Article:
Sun 24 Jun 2012
When I was 15 years old, I worked after school and weekends at a girls’ clothing shop called Wet Seal. It was the perfect job for me at that age; as a Southern California teenager, I spent most of my free time at the mall anyway, so getting paid and receiving big discounts on Wet Seal purchases made working there a no-brainer!
I enjoyed the customer service work; I didn’t even mind cleaning out the dressing rooms and organising the hundreds of items of clothing in the shop. And I did really well. I always hit my target numbers and frequently made the top sales slot for the days I worked.
However, my manager never seem to notice or acknowledge my contributions and this was a great source of stress and irritation for me. Her name was Heather, and she was a typical LA blonde; your basic, obnoxious Valley Girl nightmare. Whether it was jealousy or flat-out stupidity (or both), she never complimented my work and often gave me a hard time about the smallest missteps.
One day after another snippy comment from Heather, I went on my mid-morning break and went straight home. I didn’t bother ringing or leaving a note. I’d hit my limit and I simply walked out with no intention of ever coming back.
The very next day, I was back at the mall with resume in hand looking for another retail job. Though I tried to avoid walking by Wet Seal, I really wanted to apply to the shop next door so I held my head high and breezed on past. Just a few feet away from my destination, I heard someone call out my name. It was Donna, the district manager, who was at that location for her monthly visit.
I’d only worked with Donna a few times and didn’t know her that well, but she clearly saw in me what Heather just couldn’t (or wouldn’t). She pulled me aside and asked what had happened, and when I told her my story she listened with empathy. She said she knew that I was fed up, and she apologised for Heather’s behaviour.
“I think you’re far too talented to let go, so I’d love it if you would consider coming to our newest store and being my assistant manager,” she stated, with a big smile. I couldn’t believe it; I’d walked off my job and she was offering me a promotion at an even better and more conveniently located store. Without hesitation, I took her offer and ended up working at that store until I graduated from high school.
As a somewhat insecure teenager who felt deeply misunderstood and overlooked by my previous manager, this experience had quite an impact on me. Like most people, I just wanted my hard work acknowledged, and that Heather refused to do so made me feel frustrated and angry; it made me question myself and hurt my self esteem. The fact that Donna, who I rarely interacted with, could really see me and my contribution – well, it gave me faith that my hard work wasn’t all for naught.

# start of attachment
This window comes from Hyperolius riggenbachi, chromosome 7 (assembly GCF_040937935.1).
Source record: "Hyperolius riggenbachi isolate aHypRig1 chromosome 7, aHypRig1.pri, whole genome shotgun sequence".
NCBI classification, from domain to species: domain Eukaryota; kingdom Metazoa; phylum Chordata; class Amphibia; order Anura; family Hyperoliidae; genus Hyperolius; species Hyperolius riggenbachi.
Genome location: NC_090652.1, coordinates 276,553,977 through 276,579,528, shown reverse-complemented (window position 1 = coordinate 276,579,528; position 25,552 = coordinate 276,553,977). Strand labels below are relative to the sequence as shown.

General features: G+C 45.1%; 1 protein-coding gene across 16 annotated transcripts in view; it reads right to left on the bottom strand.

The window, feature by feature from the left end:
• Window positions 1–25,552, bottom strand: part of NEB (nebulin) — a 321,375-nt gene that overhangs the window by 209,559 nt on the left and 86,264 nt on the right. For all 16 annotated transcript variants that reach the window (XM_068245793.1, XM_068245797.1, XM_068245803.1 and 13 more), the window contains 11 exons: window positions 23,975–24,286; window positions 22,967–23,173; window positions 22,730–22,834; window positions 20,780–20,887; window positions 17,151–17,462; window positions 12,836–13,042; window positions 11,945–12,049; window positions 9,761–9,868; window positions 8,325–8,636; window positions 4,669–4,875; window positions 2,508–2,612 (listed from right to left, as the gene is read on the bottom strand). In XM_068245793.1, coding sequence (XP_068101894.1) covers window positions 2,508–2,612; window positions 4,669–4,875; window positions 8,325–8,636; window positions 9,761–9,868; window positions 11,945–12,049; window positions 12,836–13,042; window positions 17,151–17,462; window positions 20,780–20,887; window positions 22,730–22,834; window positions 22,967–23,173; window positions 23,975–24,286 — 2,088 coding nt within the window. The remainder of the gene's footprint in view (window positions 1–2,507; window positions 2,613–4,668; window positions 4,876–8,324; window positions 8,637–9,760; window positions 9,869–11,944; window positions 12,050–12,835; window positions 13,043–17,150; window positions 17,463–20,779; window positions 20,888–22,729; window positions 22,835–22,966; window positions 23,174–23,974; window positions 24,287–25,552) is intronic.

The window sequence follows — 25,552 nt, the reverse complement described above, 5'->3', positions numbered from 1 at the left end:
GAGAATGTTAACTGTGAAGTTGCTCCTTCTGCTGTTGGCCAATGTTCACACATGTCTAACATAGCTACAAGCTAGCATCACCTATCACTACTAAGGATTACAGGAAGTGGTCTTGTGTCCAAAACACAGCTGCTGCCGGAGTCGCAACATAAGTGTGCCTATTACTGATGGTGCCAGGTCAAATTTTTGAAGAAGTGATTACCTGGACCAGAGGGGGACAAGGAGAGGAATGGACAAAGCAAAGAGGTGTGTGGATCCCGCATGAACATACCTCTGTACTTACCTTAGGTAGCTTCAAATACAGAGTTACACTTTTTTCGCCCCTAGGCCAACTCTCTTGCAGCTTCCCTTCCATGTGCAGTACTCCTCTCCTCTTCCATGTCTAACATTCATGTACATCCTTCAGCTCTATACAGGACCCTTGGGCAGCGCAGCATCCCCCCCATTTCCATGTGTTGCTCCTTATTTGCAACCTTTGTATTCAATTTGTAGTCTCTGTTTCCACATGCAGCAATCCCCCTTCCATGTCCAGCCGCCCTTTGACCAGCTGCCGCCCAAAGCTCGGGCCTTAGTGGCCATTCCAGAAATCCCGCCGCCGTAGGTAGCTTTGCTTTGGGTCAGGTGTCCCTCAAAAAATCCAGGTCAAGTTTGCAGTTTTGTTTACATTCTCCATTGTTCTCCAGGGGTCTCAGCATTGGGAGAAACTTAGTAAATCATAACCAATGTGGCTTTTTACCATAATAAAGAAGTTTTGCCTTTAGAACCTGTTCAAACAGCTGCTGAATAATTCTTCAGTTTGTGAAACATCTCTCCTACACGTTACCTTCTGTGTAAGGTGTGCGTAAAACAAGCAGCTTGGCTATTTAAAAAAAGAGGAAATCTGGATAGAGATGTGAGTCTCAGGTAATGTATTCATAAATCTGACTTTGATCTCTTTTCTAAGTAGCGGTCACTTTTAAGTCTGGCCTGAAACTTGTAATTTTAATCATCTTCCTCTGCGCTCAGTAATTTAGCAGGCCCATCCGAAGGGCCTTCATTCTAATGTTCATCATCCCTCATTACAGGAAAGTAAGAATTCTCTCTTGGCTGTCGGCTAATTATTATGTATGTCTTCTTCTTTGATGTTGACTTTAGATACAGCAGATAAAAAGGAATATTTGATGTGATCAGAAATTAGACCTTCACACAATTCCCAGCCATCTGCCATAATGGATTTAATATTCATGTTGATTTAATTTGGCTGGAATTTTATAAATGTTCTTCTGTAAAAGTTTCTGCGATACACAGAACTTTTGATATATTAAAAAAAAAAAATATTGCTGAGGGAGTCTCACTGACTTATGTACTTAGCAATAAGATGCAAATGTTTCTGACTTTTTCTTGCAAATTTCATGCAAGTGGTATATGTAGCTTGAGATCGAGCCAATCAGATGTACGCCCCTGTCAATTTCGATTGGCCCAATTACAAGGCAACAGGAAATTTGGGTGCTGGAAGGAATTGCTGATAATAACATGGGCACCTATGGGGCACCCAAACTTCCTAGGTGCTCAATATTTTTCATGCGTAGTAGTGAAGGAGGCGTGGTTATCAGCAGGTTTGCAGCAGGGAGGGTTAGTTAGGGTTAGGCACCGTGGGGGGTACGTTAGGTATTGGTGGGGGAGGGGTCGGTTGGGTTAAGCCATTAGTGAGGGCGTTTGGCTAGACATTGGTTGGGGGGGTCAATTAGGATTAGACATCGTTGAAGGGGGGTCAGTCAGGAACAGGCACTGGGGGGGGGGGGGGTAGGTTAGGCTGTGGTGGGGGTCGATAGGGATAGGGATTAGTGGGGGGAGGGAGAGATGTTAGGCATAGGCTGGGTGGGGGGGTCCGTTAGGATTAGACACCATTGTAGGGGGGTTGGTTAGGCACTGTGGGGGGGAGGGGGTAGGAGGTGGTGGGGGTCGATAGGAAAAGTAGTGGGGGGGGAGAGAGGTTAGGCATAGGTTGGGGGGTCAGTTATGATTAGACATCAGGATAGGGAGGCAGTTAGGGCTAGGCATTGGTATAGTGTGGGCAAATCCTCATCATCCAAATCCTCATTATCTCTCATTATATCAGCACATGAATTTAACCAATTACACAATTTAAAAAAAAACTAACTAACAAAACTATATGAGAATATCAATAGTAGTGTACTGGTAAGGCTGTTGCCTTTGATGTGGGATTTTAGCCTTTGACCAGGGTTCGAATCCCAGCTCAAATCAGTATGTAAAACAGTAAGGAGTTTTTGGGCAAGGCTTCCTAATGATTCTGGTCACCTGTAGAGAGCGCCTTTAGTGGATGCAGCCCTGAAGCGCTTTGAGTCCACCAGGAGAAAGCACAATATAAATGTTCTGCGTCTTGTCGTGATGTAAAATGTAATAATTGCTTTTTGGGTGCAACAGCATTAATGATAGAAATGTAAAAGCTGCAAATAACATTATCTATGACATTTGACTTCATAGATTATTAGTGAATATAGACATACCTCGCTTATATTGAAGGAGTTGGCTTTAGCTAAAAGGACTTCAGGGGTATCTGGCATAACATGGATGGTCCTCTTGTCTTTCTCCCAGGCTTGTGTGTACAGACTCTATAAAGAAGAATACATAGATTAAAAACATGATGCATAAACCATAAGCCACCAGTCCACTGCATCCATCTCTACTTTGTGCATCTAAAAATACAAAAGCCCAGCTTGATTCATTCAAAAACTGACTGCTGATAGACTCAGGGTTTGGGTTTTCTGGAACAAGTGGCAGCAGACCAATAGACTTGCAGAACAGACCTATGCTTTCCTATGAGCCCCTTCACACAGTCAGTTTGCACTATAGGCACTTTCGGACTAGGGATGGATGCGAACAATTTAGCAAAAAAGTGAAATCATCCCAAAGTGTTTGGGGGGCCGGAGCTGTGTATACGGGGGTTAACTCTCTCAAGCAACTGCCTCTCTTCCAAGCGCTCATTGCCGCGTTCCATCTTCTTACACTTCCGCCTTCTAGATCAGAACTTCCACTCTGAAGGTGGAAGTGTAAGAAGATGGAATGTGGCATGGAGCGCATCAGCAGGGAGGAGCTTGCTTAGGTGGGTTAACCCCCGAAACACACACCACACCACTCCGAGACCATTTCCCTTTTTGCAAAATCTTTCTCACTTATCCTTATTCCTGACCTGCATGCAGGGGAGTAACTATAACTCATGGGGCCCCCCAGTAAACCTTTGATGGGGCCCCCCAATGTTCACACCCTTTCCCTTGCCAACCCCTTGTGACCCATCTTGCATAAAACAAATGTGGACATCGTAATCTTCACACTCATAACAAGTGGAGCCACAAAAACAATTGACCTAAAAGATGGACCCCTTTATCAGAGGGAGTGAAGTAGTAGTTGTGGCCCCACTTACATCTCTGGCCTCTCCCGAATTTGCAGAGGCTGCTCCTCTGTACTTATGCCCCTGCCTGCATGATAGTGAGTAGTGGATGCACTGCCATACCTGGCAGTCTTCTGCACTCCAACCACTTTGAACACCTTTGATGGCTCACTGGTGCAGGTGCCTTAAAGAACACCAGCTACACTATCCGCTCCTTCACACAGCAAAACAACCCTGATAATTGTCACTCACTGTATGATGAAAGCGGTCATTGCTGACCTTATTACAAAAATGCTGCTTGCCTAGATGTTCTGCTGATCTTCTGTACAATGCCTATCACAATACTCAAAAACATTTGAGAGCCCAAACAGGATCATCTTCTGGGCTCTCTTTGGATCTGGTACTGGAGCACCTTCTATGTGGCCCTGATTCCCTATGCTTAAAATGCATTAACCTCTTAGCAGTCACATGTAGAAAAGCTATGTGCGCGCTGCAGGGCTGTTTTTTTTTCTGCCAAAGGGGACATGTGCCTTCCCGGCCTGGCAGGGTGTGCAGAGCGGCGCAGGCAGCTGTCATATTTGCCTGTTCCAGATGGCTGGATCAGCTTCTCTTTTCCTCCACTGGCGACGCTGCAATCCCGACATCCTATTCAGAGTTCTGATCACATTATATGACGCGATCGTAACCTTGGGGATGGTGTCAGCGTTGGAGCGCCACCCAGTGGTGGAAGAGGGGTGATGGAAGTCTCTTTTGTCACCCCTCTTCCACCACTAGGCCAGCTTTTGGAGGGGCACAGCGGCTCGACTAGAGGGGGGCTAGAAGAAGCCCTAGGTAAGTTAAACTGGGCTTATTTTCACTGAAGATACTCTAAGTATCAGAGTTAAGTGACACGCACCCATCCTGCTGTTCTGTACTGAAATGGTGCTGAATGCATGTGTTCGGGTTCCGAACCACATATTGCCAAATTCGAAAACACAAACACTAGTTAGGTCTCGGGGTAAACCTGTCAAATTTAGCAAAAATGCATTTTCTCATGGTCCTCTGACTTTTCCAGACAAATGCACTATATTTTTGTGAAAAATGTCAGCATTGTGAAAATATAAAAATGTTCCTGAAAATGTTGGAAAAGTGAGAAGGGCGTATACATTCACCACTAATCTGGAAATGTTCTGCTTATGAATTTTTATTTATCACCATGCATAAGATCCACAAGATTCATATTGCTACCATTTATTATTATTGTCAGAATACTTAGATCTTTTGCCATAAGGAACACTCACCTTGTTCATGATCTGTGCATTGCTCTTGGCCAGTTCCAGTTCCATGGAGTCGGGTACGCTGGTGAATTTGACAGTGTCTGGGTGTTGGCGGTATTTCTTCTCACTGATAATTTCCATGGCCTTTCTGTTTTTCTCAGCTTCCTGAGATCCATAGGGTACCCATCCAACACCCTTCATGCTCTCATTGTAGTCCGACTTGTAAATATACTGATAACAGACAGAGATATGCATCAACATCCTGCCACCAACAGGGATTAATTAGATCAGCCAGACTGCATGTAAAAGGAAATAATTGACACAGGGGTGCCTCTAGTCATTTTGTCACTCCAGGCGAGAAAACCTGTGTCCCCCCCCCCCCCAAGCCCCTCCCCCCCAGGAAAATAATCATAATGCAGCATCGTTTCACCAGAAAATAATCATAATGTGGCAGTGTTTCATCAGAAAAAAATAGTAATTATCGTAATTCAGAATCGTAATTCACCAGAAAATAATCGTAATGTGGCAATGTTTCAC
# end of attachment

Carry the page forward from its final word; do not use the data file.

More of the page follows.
I thought of this story the other day because…well, I feel that way about my relationship with Mountaineering Man too. After a few failed relationships, one particularly terrible boyfriend and dozens of mediocre dates, I started to question whether anyone decent would ever find me and really see me and what I had to offer, and accept and appreciate who I am.
MM has, and does. And that in and of itself has restored my faith in myself…and in love.
Easy Romantic Dinner of Nibbles
There’s really no recipe for this – just a few pointers and tips on how to put together a quick and easy wine and nibbles dinner. It’s something we did just last Friday and we really enjoyed it. I stopped by the Wine Boutique on my way home from work, grabbed a couple of bottles of wine, some Sheridans cheese, fresh chorizo sausages, plum chutney and crackers (yes, all from the Wine Boutique!) and then some bread from Il Valentino. Once home I cooked up the chorizo with some onions and spring onions, toasted the bread, threw together a quick salad of rocket and beetroot and put the cheese, crackers and chutney out on a chopping board. MM lit a few candles and we sat down for a long, relaxed and very romantic dinner.